Anonymous
Anonymous asked in Society & CultureCultures & GroupsSenior Citizens · 1 decade ago

Do you find the term "elderly," or "old age pensioner," derogatory?

I do. I prefer the term "older person."

41 Answers

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  • 1 decade ago
    Best Answer

    I prefer senior citizen. Just because I'm over 60 doesn't mean I am elderly. Elderly sounds like you are sick and helpless. Same with old age. I and most of my friends, their in their 70s btw, are live wires. We are out and about and living life. I always thought of the elderly as being cared for in nursing homes.

  • 1 decade ago

    When I was 16 I objected to the term- my son- which came from not my father but a complete stranger.

    My mate hates being called a Chav,

    I can't stand the term Middle aged, it sounds more like Middle ages !

    Geriatric is another bone of contention ?

    What about Recycled teenager or Active Pensioner ?

    I think I prefer Senior Citizen, but there again that is only my own personal view.

    That is the trouble there are always those who want to

    pigeonhole and steriotype everyone, but everyone is an individual, at every age level and what seems to be either applicable to the age attained, the person might be either forward or backward to those years. A friend of mine is 41 but acts like a 80 year old, my mum when at 80 acted more like a teenager, so that leaves the question why catigorise in the first place?

    We are all part of the human race, as long as we don't come last who cares !!lol!!

  • 4 years ago

    Blarp- Calling a dog a 'Labradoodle' is insulting. why not just say Lab/Poodle Mix? it's only three characters longer than that derogatory cutesy term. If any person ever told me my Lab/Collie mix was a Labrollie or something equally stupid, they would be swiftly informed of just how stupid they truly are, same as people who tell me all about their brand new Puggadoo or their rare breed Pommirottiwow. They don't own a special designer breed. They own an unspecial, common as muck mutt. And I, as well as every well educated dog owner and lover should, will continue to tell them that. My dogs go by the terms Bitser, Mutt, Mongrel, Mixer, crosses.... Anything like that. I find people telling me that they own a Chiweeniedoodlepoo insulting to my intelligence, and insulting to dogs. Don't get me wrong. I frigging love my mutts. I love all mutts. I hate designer dogs. I will not take something called a Shihtpoo or a labradoodle seriously. It is a joke, and a bad one at that.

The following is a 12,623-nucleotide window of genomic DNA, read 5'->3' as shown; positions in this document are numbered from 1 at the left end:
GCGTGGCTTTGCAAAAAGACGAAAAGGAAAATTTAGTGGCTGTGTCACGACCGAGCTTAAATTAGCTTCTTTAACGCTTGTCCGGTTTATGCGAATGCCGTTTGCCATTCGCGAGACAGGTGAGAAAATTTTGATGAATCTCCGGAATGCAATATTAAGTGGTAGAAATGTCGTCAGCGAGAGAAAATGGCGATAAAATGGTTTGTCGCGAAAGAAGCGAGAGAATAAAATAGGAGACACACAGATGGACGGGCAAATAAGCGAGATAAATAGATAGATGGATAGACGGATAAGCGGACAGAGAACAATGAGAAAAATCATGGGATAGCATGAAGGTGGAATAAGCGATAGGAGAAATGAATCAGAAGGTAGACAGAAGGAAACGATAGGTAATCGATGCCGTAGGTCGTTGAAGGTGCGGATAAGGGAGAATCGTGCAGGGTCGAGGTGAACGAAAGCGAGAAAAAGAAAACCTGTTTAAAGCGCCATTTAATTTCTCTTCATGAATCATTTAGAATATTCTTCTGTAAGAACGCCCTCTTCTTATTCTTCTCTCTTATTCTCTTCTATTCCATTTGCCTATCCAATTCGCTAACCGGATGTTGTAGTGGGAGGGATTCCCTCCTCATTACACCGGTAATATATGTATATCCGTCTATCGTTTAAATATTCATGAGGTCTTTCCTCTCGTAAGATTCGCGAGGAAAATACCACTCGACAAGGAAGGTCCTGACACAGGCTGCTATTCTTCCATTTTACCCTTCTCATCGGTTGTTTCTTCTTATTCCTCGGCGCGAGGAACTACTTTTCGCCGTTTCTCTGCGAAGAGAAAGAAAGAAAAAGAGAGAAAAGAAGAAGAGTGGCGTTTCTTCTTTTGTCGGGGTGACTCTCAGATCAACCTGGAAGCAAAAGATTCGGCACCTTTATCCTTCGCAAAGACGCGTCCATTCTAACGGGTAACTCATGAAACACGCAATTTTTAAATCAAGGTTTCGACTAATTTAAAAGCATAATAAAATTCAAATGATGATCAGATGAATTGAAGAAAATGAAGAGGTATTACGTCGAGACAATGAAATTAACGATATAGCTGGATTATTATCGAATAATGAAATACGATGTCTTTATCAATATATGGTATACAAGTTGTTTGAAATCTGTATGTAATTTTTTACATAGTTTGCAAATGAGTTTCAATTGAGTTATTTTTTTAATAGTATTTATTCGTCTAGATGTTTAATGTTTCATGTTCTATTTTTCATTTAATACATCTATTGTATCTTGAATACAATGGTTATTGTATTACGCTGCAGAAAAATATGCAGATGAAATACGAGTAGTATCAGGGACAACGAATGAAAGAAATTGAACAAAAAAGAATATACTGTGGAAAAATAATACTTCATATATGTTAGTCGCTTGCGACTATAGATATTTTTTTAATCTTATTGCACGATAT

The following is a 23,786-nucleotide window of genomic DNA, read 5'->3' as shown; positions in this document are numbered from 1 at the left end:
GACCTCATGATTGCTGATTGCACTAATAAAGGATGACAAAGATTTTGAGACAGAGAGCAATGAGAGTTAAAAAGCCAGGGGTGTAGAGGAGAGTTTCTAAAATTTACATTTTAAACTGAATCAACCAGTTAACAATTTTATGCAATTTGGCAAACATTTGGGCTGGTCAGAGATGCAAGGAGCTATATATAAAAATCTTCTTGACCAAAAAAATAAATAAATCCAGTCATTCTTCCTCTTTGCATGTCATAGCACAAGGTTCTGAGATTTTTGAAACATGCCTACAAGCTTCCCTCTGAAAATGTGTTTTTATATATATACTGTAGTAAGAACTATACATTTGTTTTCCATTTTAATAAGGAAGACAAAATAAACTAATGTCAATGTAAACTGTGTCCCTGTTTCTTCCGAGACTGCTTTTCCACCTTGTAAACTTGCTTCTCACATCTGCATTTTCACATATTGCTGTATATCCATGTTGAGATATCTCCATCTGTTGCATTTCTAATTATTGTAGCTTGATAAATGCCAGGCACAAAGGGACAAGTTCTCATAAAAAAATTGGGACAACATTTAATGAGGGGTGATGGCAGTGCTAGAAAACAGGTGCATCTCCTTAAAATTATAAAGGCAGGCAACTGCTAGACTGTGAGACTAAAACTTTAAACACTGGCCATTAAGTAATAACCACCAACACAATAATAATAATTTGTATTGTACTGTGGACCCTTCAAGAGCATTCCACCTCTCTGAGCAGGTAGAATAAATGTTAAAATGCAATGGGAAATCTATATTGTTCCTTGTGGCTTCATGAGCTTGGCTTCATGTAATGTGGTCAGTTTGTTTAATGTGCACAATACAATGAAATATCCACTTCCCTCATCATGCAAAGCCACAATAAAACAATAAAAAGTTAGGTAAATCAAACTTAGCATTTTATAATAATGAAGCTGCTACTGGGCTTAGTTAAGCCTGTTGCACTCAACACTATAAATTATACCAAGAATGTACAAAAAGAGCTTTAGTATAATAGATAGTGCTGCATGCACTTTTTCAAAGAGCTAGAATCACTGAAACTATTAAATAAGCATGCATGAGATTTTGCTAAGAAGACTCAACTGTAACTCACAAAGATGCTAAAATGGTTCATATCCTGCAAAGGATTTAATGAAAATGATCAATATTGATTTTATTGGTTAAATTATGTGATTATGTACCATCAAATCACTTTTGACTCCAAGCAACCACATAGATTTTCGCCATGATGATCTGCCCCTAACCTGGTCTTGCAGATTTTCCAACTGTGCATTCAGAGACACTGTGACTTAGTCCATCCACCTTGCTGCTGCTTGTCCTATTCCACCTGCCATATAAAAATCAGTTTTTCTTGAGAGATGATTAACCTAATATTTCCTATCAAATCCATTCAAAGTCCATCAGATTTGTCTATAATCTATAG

• 1 decade ago

    Apparently 60 is supposed to be the new 40,,OAP, Elderly,

    are all terminology for the over Sixties,it was Geriatric for a time ,now that is derogatory;I expect in a few years time another word will pop up for the Older Generation

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  • 1 decade ago

    Hiya!

    Definitions of elderly on the Web:

    - aged: advanced in years; (`aged' is pronounced as two syllables); "aged members of the society"; "elderly residents could remember the ...

    - aged: people who are old collectively; "special arrangements were available for the aged.

    - A person greater than or equal to 65 years of age.

    Definitions of derogatory on the Web:

    - Derogative: expressive of low opinion; "derogatory comments"; "disparaging remarks about the new house"

    - A word or phrase is pejorative if it implies contempt or disapproval. The adjective pejorative is synonymous with derogatory and dyslogistic (noun: dyslogism) (antonyms: meliorative, eulogistic, noun eulogism). ...

    Phoebs

  • 1 decade ago

    when I think of the word "elderly" I think of people with alzheimers or dementia who are living in facilities getting medication and assistance that they can't get at home. I don't think they care that we term them elderly. (I'm not talking about those people who are in there recuperating from heart attacks, strokes, etc. who will be returned home to still live active lives).

    I haven't heard the words "old age pensioner" since the 1950's.

    I would think most of us would like the term "seniors". AARP calls people over 55 seniors.

  • 1 decade ago

    I dont like derrogatory words for any one who is "elderly". I think old age pensioner is a horrible term for people who have worked hard all their lives for the measly little amount of money they get.

  • Anonymous
    1 decade ago

    There is nothing wrong with the first two terms. And who cares whether you find them derogatory or not? Are you an old pensioner?

    You sound like the type of person who decides things are derogatory without seeking the opinion of the person or people in question. There are are already enough of your lot telling us we can't put Christmas decorations up as it offends minorities. Minorities that when interviewed, say the couldn't care less and actually enjoy them.

  • 1 decade ago

    i couldnt care less to be honest .. people just analyse things so much until they find something to be offended by .. i dont get offended when people call me a teen, so why should they be offended if anyone calls them 'elderly' or an 'old age pensioner'? that is what they are! its just a fact for gods sake .. when im an old woman people can call me what they want, whether its an older person or an old codger - i dont care because thats what i will be!

    nfejiphueiophfeuafhopwe !!

  • 1 decade ago

    I am fine with those terms, but I don't relate much to them. I don't even think of my mother and her friends as being elderly and they are in their 80's. Today's older men and women have a lot of mileage left. Perhaps it has something to do with good nutrition and lifestyle choices.

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